Most gastrointestinal stromal tumors (GISTs) express constitutively activated mutant isoforms of KIT or kinase platelet-derived growth factor receptor alpha (PDGFRA) that are potential therapeutic targets for imatinib mesylate. The relationship between mutations in these kinases and clinical response to imatinib was examined in a group of patients with advanced GIST. GISTs from 127 patients enrolled onto a phase II clinical study of imatinib were examined for mutations of KIT or PDGFRA. Mutation types were correlated with clinical outcome. Activating mutations of KIT or PDGFRA were found in 112 (88.2%) and six (4.7%) GISTs, respectively. Most KIT mutations involved exon 9 (n = 23) or exon 11 (n = 85). All KIT mutant isoforms, but only a subset of PDGFRA mutant isoforms, were sensitive to imatinib, in vitro. In patients with GISTs harboring exon 11 KIT mutations, the partial response rate (PR) was 83.5%, whereas patients with tumors containing an exon 9 KIT mutation or no detectable mutation of KIT or PDGFRA had PR rates of 47.8% (P =.0006) and 0.0% (P <.0001), respectively. Patients whose tumors contained exon 11 KIT mutations had a longer event-free and overall survival than those whose tumors expressed either exon 9 KIT mutations or had no detectable kinase mutation. Activating mutations of KIT or PDGFRA are found in the vast majority of GISTs, and the mutational status of these oncoproteins is predictive of clinical response to imatinib. PDGFRA mutations can explain response and sensitivity to imatinib in some GISTs lacking KIT mutations.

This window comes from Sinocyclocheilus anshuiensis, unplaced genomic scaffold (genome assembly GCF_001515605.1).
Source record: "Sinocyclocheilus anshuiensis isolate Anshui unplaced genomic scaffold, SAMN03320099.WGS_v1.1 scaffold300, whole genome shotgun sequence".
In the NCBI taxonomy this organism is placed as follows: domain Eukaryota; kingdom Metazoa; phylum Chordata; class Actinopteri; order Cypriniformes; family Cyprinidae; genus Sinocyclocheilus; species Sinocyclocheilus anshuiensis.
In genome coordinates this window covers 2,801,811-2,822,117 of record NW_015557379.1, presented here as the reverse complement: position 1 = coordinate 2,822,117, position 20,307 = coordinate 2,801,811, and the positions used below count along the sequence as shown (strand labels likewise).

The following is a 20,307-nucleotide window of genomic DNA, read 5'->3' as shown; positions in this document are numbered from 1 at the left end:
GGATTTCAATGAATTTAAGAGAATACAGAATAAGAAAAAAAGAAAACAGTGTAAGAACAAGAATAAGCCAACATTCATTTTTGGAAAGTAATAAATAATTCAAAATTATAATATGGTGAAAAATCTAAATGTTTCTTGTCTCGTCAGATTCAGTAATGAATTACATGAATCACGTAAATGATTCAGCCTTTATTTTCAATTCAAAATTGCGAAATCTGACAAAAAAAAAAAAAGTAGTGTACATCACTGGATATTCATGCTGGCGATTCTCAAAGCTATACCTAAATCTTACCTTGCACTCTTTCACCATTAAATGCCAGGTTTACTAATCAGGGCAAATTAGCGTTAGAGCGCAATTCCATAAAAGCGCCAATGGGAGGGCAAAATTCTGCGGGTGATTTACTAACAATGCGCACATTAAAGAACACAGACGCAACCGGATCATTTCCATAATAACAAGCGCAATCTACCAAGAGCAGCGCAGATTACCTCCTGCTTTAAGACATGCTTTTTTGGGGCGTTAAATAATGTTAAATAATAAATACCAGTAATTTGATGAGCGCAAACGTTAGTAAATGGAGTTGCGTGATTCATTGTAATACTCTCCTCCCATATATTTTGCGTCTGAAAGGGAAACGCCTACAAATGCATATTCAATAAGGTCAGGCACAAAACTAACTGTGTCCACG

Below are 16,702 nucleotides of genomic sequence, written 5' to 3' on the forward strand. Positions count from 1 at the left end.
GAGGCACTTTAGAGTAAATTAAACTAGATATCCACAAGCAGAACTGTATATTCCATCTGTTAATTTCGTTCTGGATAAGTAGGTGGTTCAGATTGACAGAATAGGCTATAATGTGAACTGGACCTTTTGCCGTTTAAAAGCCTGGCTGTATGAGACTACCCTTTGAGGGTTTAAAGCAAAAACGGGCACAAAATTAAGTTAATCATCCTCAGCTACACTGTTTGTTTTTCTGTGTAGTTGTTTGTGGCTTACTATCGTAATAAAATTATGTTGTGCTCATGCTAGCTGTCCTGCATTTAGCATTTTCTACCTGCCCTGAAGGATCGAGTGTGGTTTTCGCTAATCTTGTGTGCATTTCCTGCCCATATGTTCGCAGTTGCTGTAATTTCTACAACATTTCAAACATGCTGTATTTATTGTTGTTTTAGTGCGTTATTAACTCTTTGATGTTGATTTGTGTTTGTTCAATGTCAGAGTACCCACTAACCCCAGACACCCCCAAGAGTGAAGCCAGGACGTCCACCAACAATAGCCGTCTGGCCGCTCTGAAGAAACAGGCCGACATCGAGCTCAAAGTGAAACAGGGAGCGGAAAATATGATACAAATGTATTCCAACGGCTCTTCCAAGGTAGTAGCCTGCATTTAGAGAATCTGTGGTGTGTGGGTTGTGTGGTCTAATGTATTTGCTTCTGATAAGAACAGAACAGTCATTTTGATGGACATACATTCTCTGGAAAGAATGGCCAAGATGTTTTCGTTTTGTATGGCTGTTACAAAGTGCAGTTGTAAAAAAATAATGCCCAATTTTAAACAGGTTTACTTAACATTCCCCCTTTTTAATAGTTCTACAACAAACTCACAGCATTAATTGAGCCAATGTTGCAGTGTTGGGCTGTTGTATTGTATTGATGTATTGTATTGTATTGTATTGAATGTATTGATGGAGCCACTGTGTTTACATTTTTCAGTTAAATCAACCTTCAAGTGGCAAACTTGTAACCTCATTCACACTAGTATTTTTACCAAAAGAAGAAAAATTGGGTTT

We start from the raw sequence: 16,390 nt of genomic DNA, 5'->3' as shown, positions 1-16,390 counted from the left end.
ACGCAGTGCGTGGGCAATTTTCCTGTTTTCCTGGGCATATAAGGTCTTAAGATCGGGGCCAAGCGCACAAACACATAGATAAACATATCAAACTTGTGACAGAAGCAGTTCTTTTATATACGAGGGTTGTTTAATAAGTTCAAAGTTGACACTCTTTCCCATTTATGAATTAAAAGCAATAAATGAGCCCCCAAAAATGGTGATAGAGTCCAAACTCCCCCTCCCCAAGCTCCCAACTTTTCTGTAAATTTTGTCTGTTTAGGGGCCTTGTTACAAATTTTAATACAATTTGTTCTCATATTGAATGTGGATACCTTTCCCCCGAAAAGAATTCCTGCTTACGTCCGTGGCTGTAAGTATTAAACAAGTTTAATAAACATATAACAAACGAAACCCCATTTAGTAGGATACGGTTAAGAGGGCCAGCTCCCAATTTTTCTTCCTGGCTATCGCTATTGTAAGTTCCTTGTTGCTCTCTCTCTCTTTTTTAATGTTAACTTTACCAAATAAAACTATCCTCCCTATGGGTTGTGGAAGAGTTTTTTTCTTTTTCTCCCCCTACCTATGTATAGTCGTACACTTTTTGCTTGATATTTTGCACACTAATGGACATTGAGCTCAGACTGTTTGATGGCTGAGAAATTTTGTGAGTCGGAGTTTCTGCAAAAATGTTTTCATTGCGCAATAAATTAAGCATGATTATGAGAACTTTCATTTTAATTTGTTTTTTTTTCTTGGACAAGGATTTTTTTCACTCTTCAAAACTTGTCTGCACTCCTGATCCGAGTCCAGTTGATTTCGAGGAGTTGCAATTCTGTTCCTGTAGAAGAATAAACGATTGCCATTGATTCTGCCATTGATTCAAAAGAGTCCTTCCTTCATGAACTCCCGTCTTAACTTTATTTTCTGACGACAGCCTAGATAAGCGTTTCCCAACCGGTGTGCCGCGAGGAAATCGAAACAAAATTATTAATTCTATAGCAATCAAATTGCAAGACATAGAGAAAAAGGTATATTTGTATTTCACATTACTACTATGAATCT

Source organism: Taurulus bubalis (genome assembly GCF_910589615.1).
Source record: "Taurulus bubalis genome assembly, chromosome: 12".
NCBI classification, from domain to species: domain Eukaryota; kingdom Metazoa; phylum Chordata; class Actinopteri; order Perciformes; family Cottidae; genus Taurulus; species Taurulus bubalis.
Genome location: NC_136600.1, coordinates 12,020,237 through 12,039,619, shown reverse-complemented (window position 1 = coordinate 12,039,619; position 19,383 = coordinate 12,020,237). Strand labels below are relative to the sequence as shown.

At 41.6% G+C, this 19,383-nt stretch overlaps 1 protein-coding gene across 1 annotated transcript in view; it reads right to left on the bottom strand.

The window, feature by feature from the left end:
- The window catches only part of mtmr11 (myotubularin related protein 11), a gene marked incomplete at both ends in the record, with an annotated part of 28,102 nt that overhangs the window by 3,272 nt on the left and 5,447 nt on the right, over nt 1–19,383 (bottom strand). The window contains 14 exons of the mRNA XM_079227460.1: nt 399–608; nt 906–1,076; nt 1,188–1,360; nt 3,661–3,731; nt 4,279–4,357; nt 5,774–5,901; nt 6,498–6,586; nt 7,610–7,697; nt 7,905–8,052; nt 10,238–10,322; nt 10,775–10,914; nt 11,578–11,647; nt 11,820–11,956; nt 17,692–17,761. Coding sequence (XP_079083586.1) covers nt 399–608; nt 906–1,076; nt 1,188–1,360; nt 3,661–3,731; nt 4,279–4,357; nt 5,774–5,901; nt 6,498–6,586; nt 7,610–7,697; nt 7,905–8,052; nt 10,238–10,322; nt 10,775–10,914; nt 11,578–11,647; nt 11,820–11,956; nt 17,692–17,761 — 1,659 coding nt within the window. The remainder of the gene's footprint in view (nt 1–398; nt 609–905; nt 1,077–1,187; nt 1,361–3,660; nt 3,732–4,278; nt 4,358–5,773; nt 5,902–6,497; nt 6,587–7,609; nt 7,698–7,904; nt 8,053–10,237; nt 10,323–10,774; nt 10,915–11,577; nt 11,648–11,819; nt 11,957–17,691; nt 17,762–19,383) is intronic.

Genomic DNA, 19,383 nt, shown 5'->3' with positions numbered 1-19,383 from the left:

Author and article information

                Cancer Res Treat
                Cancer Res Treat
                Cancer Research and Treatment : Official Journal of Korean Cancer Association
                Korean Cancer Association
                October 2016
                24 June 2016
                : 48
                : 4
                : 1155-1166
                [1 ]Department of Internal Medicine, Kangbuk Samsung Hospital, Sungkyunkwan University School of Medicine, Seoul, Korea
                [2 ]Korean GIST Study Group, Seoul, Korea
                [3 ]Department of Oncology, Asan Medical Center, University of Ulsan College of Medicine, Seoul, Korea
                [4 ]Department of Pathology, Samsung Medical Center, Sungkyunkwan University School of Medicine, Seoul, Korea
                [5 ]Department of Surgery, Seoul National University Hospital, Seoul National University College of Medicine, Seoul, Korea